Governor vows to vet state economy’s ties to tribes

 The Unity group spoke with the governor about their plans for a youth conference at St. Stephens School on Friday, June 8. Unity has organized travel, political activities and social events for young people on the reservation.

The UNITY group spoke with the governor about their plans for a youth conference at St. Stephens School on Friday, June 8. Unity has organized travel, political activities and social events for young people on the reservation. (Courtesy Gary Collins — click to enlarge)
By Ron Feemster
June 6, 2013

At an informal meeting with the Eastern Shoshone Business Council and three Northern Arapaho leaders, Gov. Matthew Mead pledged to examine the alleged imbalance between the money that tribes on the Wind River Indian Reservation pay to the state in taxes and the value of services and infrastructure they receive in return.

“They think they’ve paid in more than they get back in terms of services,” the governor said after the private meeting in Fort Washakie. “And so what I’ve proposed for the next meeting is, I’ll come back and bring some of the revenue people, some of the economic analysis people, and just go over those numbers.”

Matt Mead
Wyoming Gov. Matt Mead.

The governor meets regularly with the tribes. The meetings are open when they take place in Cheyenne but are closed to the press on the reservation, where state public meeting laws do not apply.

Topics yesterday afternoon ranged from health, education, water and infrastructure to gaming and the form of contracts between the states and the tribes, according to people who were in the room. But the big topic was the fairness of taxation. The tribes are convinced that they deserve a higher return on the revenues that reservation oil and gas generate.

“They’ve done two studies on that, and that’s what their numbers show,” Mead said. “I don’t have those numbers. We’ll do our own study and also make our people available to them so we can hash things over.”

The governor acknowledged the differences between the amount of severance tax that oil producers pay on the reservation and elsewhere in the state. The tribes have quoted disparities as wide as 22 percent on the reservation and 13 percent elsewhere. Mead sees the tribes’ issue, but he believes the taxation gap is narrower, 22 percent to 18 percent.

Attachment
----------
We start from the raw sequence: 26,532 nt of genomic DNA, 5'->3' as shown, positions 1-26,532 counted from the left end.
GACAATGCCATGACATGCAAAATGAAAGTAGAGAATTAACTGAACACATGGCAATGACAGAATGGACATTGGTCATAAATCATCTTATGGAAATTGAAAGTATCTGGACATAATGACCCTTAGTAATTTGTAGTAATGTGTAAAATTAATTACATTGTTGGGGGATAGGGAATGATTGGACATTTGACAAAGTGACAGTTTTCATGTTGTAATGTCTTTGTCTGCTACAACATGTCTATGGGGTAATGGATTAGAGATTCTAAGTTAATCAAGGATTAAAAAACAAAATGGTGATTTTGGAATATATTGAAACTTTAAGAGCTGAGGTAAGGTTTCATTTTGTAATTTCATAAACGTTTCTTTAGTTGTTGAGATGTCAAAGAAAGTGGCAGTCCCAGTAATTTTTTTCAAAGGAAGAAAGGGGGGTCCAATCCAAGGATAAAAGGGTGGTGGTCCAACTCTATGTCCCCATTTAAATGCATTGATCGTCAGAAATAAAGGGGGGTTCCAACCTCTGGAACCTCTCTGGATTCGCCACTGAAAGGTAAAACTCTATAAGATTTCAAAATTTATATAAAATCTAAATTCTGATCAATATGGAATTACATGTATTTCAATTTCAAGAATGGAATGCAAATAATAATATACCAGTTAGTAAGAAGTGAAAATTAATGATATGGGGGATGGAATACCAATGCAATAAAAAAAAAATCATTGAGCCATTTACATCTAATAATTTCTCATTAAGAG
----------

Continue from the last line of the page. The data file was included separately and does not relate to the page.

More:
“Their concern is how do you compete with next door when you’re not looking at 22 percent. You’re looking at less than 22 percent,” Mead said. “The oil is not oilier here, if you know what I mean.

“In terms of what they’re paying in and what they’re paying out, that’s an issue we have to look at,” Mead said. “That may be true. That’s question one and question two is what if anything to do about it.”

Mead also pointed out that the imbalance between tribal payments and revenue, if it exists, is not the only one in the state.

Matt Mead

“Sweetwater County, Campbell County and Sublette County — those three counties pay about 50 percent of the [statewide] bill in assessed valuation,” Mead said. All of those counties pay more to the state than they receive in return.

Tom Forslund, director of the department of health, also attended the meeting to answer questions about Medicaid reimbursement. Forslund testified in the morning at the Labor Health and Social Services Interim Committee meeting in Casper. The governor picked him up in a state plane at the Casper airport. The two of them flew to Lander for the meeting with the tribes.

During a break in the discussions, the governor met a group of students from UNITY, a youth group on the reservation. “He shook hands and spoke individually with every one of them,” said Gary Collins, the Northern Arapaho liaison with the governor’s office.

“It’s a very productive conversation,” the governor said about the ongoing series of meetings. “It’s not just ‘Hey, we want the money.’ We’re talking about infrastructure, health and economic development. They point out often that [the reservation] is a smaller version of the state. The issues they’re dealing with are the same issues we’re dealing with: education, health, what’s in your coffers. All of that.”

Both sides describe the meetings as cordial, even friendly. But the tribes betray some reservations about what can be achieved in the long run.

“Governor Mead hears us,” said Sarah Robinson, the Eastern Shoshone liaison with the governor’s office. “I think he really hears what we have to say. The question is what happens when he hands it off to the other agencies.”

— Ron Feemster covers the Wind River Indian Reservation for WyoFile in addition to his duties as a general reporter. Feemster was a Visiting Professor of Journalism at the Indian Institute of Journalism & New Media in Bangalore, India, and previously taught journalism at Northwest College in Powell. He has reported for The New York Times, Associated Press, Newsday, NPR and others. Contact Ron at

REPUBLISH THIS STORY: For details on how you can republish this story or other WyoFile content for free, click here.

If you enjoyed this story and would like to see more quality Wyoming journalism, please consider supporting WyoFile: a non-partisan, non-profit news organization dedicated to in-depth reporting on Wyoming’s people, places and policy.

Leave a comment

Want to join the discussion? Fantastic, here are the ground rules: * Provide your full name — no pseudonyms. WyoFile stands behind everything we publish and expects commenters to do the same. * No personal attacks, profanity, discriminatory language or threats. Keep it clean, civil and on topic. *WyoFile does not fact check every comment but, when noticed, submissions containing clear misinformation, demonstrably false statements of fact or links to sites trafficking in such will not be posted. *Individual commenters are limited to three comments per story, including replies.

Your email address will not be published. Required fields are marked *